Guillaume de Baillou
Guillaume de Baillou (Latin: Ballonius) (1538–1616) was a French physician born in Paris.
He studied at the University of Paris, where he was a pupil of Jean Fernel (1497–1558). He attained his Bachelor of Arts degree in 1568, and his medical doctorate in 1570. He was an instructor in Paris for 46 years, and eventually became dean of the Faculty of Medicine. For a period of time he was personal physician to Henry IV (1553–1610).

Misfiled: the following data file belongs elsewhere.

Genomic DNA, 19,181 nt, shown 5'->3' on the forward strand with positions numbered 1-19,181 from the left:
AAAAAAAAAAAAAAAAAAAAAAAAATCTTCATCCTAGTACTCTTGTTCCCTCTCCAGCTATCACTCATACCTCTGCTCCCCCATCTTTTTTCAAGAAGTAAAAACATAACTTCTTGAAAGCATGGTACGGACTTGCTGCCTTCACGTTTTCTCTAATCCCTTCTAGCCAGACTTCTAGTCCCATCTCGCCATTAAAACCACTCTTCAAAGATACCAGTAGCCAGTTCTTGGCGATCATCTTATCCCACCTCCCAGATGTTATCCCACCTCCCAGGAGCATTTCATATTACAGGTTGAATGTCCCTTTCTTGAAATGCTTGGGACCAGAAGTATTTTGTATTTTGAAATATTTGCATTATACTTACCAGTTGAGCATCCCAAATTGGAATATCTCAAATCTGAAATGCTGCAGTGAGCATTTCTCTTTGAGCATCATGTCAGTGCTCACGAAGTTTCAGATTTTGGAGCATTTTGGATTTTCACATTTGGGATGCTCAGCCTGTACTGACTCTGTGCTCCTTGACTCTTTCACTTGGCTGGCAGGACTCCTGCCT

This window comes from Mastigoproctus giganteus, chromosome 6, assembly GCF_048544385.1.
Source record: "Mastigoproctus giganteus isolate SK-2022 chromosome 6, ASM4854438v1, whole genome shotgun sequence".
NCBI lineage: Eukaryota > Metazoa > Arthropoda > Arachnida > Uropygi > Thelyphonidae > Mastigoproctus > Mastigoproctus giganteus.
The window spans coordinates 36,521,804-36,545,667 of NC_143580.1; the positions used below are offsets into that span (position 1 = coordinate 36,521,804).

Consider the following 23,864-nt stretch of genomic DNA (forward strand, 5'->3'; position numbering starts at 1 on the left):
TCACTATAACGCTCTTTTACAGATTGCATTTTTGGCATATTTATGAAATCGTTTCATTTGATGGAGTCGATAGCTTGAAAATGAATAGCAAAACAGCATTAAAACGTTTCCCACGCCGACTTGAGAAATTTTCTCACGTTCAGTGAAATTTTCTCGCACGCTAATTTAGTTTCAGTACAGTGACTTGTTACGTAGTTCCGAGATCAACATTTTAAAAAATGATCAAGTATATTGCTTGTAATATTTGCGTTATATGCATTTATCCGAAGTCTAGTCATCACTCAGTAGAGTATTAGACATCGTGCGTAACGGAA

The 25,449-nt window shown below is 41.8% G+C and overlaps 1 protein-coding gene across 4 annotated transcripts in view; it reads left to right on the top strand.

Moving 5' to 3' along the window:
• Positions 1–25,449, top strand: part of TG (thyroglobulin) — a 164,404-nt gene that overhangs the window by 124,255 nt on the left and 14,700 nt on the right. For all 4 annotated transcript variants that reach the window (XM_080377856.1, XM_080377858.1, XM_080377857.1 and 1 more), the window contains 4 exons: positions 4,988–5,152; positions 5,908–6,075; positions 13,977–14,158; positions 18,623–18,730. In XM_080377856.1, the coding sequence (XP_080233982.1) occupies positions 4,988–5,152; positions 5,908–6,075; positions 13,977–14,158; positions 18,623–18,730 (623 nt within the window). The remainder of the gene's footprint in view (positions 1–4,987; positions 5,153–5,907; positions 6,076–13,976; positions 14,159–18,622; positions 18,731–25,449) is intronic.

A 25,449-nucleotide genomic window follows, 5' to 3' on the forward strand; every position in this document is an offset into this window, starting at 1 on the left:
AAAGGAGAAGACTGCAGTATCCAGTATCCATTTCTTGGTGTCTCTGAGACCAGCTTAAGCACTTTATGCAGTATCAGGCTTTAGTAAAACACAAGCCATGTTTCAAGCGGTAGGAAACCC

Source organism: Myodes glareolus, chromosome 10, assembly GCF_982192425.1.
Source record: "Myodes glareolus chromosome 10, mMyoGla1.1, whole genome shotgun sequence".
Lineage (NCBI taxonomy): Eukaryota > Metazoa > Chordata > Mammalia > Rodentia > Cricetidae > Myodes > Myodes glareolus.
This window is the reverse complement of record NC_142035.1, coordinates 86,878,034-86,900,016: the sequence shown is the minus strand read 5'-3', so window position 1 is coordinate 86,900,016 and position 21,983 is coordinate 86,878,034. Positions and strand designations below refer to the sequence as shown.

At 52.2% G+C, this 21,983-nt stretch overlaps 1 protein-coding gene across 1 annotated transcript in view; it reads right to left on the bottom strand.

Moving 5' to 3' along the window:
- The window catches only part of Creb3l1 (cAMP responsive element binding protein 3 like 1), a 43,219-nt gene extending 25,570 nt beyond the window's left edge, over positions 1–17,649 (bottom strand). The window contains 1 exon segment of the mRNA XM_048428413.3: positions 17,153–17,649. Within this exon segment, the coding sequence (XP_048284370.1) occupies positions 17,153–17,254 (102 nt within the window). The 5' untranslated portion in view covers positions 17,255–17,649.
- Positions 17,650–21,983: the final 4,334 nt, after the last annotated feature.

Guillaume de Baillou is considered to be the first epidemiologist since Hippocrates, and is credited as the founder of modern epidemiology. He did extensive studies of epidemics that plagued Paris, and is additionally credited with providing the first clinical description of pertussis (whooping cough) in 1578. He also provided the first modern descriptions of rheumatism and arthritis, of which he defined in the treatise Liber de Rheumatismo et Pleuritide dorsali.
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